There’s been a lot of talk about whether a world of many nation states will be replaced by a world of one “nation” state, but not so much about whether the current format will continue. Most of the talk has been about something like what we have now, writ large (only without the military forces, only police forces).
The question was “Will the world always be divided into nation states”. I think the answer is almost certainly no. That doesn’t mean there will necessarily be a single nation-state writ large. I think there probably won’t.
Someone pointed out earlier that the nation state is a modern (literally in terms of historical epochs) historically specific invention. The current international system (or the one that is coming to an end if you believe we are in a time of major change) is generally held to date from the Treaty of Westphalia in 1648, which ended the 30 Years War and 80 Years War - although there are of course revisionists and dissenters. Regardless of the significance of Westphalia to our current international system, systems come and go and our current one will come to an end too - it would be supremely arrogant to think differently. The only question is how will it evolve or what will replace it.
One of the significant properties of the modern nation state is its supposed monopoly on the legitimate use of force. Ok, you could say that parents have a legitimate right to use force on their children (send/take them to bed) or you have a legitimate right to throw a burglar out of your house, but within the terms of the system, these are essentially rights granted by the state and legislation can change that.
Prior to Westphalia, nations existed. But they weren’t sovereign nation states. In England’s case, that’s why Henry VIII had to tell the pope to fuck off so he could form the Church of England with him as its supreme head. A precursor to what was formalised and systematised later. Before the Reformation, though England existed with a legislature, King, borders and an army (though not a standing army I think), it didn’t have supreme sovereignty. The king was part of a feudal chain of command ending in the Pope.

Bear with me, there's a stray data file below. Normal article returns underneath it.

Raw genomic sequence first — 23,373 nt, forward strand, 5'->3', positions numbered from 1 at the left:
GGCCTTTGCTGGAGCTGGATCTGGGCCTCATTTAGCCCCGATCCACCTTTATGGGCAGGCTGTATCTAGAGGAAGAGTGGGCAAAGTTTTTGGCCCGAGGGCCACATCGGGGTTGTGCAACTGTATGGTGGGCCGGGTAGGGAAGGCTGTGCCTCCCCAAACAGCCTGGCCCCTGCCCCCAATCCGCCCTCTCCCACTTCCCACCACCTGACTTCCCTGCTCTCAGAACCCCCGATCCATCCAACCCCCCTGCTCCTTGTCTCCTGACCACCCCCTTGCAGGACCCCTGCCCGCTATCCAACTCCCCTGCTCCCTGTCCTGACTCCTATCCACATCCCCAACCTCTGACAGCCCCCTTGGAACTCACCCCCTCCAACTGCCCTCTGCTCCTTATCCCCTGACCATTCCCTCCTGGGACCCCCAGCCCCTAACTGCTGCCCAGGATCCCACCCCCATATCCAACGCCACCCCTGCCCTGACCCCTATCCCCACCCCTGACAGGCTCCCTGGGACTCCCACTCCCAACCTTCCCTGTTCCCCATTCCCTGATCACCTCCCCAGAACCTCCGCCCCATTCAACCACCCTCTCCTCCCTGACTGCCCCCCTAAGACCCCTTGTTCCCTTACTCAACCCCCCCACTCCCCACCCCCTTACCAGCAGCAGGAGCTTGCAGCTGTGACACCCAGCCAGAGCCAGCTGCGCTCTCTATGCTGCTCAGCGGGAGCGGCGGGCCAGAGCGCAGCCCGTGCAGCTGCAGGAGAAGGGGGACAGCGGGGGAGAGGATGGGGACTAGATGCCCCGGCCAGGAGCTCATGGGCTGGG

For a while, sovereign states existed with supreme authority within their own borders and waging war when they didn’t like what was going on beyond those borders. Although they’ve never been the only ones to use force, they’ve claimed to be the only ones to legitimately use force - Bin Laden’s army is supposedly illegitimate, Bush’s army is supposedly legitimate.
Can we really say that’s true post WWII? There are loads of international institutions that constrain nation states, world wide - UN, WTO, IMF, WB etc and many regional ones - EU, AU, ASEAN etc. Not all nations are members of all these organisations, and those that are have joined by choice - but at this point it would be very difficult to uninvent them or the treaties that created them. Bush himself struck a blow for the decline of the nation state (aside from the decline of The US by fighting a war too far) by asserting his right to intervene in another sovereign state. According to the premises of the war, Iraq clearly didn’t have the right to do what it wanted within its own borders.
So the question is what will replace the current international system, which is already evolving. I think increasing numbers of parallel global institutions as well as regional and local ones, ultimately creating a global system is likely. The global institutions are unlikely to have the universal power over the people of the world that nation states did at their height (education, health, crime, punishment, social security, birth, marriage, death etc) and there will still be conflicts, probably ones involving force - it’s just it won’t be classical nation states fighting them. Which brings us to Al Qaeda and The War Against Terror.